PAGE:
A few days ago I watched the BBC Panorama program “Amazon: The Truth Behind the Click” (I’ve put the iPlayer link up for UK folks but don’t forget it’ll expire soon). For me non of it came as a great surprise, because while I’m happy to click and order my books of choice, with experience in supply chain and micro analysed cost based reduction I know the lengths that companies will go to in order to reduce the bottom line.
The more we click the more we acknowledge that we agree to this system. “I want it cheap and I want it tomorrow”, well what were you expecting?
It’s not just Amazon who are guilty. Think of anything where the price is an issue: supermarkets, cut price airlines and so and you can be safely assured that a squeezed human cost will be involved in order to make our lives all the more happier.
If it can be automated then it will be automated
Think about computer programming – when you drill down to the basics it’s to do one thing, do repetitive tasks. It saves us time doing them (and we’ll get bored and make mistakes in the long run). That’s it, nothing more, nothing less. Okay there’s all the funky stuff afterwards but when it comes down to it then it’s about repetition.
It’s hardly been a silent takeover either, over the last 80 years job growth in the US has declined. And while digital technology has boosted economies it has also ripped the beating heart out of the mid level service sector. Think about payroll, accounts, bookkeeping, postal work, bank clerks and cashiers are vulnerable. There’s one real conclusion that if it can be automated then it will be automated.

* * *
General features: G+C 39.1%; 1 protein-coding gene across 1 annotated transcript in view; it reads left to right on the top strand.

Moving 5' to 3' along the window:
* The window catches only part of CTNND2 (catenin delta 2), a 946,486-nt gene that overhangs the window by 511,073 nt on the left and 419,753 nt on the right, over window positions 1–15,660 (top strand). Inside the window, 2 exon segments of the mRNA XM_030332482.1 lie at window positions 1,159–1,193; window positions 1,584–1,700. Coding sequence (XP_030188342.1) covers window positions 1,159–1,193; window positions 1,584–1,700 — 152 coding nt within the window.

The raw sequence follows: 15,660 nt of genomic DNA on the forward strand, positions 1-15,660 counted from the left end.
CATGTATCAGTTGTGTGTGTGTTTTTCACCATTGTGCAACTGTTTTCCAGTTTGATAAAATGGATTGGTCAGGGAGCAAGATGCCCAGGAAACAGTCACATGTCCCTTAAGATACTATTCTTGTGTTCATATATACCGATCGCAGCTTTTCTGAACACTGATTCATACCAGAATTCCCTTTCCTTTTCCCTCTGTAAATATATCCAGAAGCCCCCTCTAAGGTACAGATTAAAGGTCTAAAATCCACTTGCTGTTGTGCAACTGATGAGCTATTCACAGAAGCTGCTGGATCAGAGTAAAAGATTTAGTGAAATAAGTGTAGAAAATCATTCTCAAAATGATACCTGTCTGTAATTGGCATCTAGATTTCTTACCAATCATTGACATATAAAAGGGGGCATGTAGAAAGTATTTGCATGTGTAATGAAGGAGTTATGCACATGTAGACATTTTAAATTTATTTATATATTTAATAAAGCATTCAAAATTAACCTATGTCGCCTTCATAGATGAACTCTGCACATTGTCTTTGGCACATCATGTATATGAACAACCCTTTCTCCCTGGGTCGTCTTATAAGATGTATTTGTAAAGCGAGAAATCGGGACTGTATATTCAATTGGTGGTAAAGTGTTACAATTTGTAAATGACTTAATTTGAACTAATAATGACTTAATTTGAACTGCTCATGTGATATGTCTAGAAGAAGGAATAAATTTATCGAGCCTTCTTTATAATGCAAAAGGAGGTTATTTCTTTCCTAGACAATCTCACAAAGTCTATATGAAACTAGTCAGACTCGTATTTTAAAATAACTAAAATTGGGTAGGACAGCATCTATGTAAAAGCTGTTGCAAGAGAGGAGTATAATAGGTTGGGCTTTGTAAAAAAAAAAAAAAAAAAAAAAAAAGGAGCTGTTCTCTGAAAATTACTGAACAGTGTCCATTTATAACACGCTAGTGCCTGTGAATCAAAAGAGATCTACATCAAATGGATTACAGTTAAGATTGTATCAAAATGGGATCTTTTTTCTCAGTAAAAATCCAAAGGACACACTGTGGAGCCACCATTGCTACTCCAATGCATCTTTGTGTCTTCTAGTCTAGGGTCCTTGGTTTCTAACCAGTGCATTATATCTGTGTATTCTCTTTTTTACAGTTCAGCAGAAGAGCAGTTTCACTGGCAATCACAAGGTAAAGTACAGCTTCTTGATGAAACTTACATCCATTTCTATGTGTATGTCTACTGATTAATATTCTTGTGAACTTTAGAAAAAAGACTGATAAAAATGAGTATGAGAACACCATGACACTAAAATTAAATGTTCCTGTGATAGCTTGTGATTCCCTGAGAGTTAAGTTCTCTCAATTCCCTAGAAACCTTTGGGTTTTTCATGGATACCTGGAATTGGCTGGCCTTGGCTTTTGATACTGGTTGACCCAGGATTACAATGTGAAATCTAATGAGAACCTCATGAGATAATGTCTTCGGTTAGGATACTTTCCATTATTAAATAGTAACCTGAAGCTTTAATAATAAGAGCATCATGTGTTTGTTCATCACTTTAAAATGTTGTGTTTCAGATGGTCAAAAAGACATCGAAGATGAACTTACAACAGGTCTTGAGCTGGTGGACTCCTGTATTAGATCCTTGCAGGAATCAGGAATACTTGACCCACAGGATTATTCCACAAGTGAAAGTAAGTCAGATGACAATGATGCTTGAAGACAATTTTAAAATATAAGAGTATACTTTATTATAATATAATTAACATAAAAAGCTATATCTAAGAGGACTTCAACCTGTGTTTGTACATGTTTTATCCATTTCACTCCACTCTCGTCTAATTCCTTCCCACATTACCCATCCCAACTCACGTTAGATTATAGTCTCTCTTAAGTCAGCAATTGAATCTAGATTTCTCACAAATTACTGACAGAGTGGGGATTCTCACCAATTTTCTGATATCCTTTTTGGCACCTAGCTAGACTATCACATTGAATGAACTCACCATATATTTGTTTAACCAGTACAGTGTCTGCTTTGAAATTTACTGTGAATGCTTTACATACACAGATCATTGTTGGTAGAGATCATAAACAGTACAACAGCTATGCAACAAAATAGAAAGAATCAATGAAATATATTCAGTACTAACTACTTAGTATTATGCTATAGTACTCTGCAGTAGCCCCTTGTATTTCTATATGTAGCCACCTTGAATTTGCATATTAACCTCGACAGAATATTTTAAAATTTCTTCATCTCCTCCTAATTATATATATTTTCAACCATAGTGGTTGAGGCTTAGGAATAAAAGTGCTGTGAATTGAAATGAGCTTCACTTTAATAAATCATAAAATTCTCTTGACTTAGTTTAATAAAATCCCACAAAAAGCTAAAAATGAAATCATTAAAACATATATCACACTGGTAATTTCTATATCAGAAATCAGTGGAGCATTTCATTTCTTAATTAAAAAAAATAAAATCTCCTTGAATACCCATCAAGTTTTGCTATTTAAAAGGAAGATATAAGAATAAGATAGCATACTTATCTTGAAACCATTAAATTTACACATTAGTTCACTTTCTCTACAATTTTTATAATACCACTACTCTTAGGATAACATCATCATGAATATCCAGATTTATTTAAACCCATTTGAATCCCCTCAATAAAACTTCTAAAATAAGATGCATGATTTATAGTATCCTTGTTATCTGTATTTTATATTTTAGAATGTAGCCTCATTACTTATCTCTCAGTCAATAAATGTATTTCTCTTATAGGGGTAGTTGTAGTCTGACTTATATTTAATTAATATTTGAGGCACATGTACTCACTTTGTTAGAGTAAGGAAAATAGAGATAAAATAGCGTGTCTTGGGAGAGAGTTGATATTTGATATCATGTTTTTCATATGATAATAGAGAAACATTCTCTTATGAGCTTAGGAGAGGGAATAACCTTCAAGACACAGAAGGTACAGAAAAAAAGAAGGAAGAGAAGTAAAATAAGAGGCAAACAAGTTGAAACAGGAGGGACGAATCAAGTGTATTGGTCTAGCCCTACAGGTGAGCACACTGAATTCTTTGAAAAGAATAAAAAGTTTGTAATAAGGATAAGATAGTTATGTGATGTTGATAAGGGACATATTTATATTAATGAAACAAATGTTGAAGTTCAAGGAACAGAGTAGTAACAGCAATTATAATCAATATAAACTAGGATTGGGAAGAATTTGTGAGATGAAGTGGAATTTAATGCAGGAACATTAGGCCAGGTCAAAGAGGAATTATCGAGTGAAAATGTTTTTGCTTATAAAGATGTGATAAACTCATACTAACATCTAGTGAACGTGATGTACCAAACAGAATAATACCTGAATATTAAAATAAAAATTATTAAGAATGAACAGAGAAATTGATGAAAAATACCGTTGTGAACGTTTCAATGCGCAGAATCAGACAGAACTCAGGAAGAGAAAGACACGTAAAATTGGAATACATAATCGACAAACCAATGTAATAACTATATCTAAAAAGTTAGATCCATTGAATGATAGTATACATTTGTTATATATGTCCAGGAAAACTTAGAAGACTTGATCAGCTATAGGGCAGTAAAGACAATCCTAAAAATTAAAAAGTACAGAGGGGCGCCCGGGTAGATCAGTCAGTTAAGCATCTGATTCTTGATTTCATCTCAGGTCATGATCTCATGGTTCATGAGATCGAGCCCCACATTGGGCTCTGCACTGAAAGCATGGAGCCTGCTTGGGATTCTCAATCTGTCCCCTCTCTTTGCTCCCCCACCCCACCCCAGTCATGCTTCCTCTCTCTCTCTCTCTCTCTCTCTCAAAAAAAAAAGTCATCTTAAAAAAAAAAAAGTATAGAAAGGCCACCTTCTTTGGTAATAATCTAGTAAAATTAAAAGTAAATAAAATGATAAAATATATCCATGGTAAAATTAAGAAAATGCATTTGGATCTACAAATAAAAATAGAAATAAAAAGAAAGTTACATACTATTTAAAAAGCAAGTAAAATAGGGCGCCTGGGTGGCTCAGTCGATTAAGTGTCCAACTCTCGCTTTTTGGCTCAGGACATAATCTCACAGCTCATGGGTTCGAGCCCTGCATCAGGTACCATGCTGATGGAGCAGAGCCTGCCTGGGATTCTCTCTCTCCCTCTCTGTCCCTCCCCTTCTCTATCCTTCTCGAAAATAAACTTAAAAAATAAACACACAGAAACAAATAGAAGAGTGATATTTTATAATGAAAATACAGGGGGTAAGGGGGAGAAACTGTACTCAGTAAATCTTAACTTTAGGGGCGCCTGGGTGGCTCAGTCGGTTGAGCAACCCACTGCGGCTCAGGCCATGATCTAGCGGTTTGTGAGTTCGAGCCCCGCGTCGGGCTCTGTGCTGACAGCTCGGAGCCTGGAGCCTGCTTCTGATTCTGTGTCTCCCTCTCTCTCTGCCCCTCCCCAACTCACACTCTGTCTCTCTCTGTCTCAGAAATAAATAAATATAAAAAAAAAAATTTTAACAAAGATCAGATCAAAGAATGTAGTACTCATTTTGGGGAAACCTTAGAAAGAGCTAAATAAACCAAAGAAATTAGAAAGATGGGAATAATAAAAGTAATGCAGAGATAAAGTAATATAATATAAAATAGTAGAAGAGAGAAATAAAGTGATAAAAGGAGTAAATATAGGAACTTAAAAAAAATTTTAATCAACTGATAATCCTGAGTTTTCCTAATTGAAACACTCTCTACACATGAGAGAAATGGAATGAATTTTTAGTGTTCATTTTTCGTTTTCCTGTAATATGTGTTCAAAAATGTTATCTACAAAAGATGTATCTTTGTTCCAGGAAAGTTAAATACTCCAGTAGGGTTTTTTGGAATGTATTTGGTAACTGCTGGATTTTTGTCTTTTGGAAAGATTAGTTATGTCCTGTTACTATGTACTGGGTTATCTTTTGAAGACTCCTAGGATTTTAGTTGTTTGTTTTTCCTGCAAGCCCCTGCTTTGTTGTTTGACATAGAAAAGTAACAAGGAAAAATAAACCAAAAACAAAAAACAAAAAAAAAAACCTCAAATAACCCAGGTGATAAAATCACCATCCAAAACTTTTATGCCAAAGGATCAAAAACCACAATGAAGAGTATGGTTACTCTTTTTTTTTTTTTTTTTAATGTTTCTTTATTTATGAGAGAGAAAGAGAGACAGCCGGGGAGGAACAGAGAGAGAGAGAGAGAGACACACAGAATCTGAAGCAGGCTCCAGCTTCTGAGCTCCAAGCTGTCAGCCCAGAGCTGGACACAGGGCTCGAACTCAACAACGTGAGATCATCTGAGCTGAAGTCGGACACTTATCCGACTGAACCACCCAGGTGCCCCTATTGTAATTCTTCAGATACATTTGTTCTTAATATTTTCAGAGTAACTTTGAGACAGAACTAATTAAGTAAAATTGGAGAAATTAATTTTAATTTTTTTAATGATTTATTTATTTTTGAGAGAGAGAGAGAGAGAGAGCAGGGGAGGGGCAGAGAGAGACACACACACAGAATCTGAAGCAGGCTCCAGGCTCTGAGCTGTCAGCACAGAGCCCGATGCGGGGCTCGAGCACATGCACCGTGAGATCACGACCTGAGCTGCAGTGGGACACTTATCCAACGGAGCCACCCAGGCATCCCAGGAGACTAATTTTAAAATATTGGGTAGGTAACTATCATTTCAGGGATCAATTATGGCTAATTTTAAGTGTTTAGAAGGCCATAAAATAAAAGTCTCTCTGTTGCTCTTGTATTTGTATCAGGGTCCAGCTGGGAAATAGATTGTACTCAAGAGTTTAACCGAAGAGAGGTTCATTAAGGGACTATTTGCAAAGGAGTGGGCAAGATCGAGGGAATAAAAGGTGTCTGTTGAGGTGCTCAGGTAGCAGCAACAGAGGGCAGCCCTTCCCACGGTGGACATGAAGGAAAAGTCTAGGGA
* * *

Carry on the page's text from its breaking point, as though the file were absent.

Kiva Systems, the automation robot system used in warehouses, was setup in 2002. It was sold in 2012 for $775m to Amazon. Amazon have plans.
And what is it you do……..?
Think about your job, what you do for a living and then ask yourself this next question seriously, even take a few days to ponder it. “Will my job run the risk of being automated in the next five years?”
Even as a computer programmer (not a sexy job title may I add regardless of what others may dress it up as) there’s a pressure to constantly reinvent while gripping onto the past. Luckily for me Java is making good in roads again (thanks the BigData, Android and other JVM related things). Even so I’m constantly having to look five years out and make educated guesses on what’s got longevity.
I agree there is a shortage of computer programmers, I agree that it needs to be taught in schools. The key is also for teaching establishments to be honest and try and figure out what’s going to be relevant by the time the pupils leave.
Without a manufacturing base (yes that can be, and is, automated) we’re left with high paid jobs and low paid jobs and nothing in the middle.
If there’s a time to look forward and reinvent yourself, then it’s probably now.